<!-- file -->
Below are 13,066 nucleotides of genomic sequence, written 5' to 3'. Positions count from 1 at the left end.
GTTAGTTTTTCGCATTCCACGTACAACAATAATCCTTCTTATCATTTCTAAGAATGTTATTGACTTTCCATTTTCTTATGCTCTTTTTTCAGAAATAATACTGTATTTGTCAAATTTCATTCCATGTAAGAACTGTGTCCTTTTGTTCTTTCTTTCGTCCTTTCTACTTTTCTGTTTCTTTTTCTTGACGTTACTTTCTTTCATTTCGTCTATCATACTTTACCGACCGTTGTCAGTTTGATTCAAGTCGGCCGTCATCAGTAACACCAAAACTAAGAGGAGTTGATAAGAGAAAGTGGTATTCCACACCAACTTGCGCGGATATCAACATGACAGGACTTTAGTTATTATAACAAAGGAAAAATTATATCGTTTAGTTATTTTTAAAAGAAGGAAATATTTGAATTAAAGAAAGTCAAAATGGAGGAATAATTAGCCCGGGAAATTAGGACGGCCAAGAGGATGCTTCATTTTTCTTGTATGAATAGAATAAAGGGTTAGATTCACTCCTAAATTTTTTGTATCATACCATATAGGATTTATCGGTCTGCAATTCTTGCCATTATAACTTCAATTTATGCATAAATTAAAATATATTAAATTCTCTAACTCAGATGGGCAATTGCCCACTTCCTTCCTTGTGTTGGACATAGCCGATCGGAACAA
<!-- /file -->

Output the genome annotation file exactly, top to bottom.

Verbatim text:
Below are 13,066 nucleotides of genomic sequence, written 5' to 3'. Positions count from 1 at the left end.
GTTAGTTTTTCGCATTCCACGTACAACAATAATCCTTCTTATCATTTCTAAGAATGTTATTGACTTTCCATTTTCTTATGCTCTTTTTTCAGAAATAATACTGTATTTGTCAAATTTCATTCCATGTAAGAACTGTGTCCTTTTGTTCTTTCTTTCGTCCTTTCTACTTTTCTGTTTCTTTTTCTTGACGTTACTTTCTTTCATTTCGTCTATCATACTTTACCGACCGTTGTCAGTTTGATTCAAGTCGGCCGTCATCAGTAACACCAAAACTAAGAGGAGTTGATAAGAGAAAGTGGTATTCCACACCAACTTGCGCGGATATCAACATGACAGGACTTTAGTTATTATAACAAAGGAAAAATTATATCGTTTAGTTATTTTTAAAAGAAGGAAATATTTGAATTAAAGAAAGTCAAAATGGAGGAATAATTAGCCCGGGAAATTAGGACGGCCAAGAGGATGCTTCATTTTTCTTGTATGAATAGAATAAAGGGTTAGATTCACTCCTAAATTTTTTGTATCATACCATATAGGATTTATCGGTCTGCAATTCTTGCCATTATAACTTCAATTTATGCATAAATTAAAATATATTAAATTCTCTAACTCAGATGGGCAATTGCCCACTTCCTTCCTTGTGTTGGACATAGCCGATCGGAACAA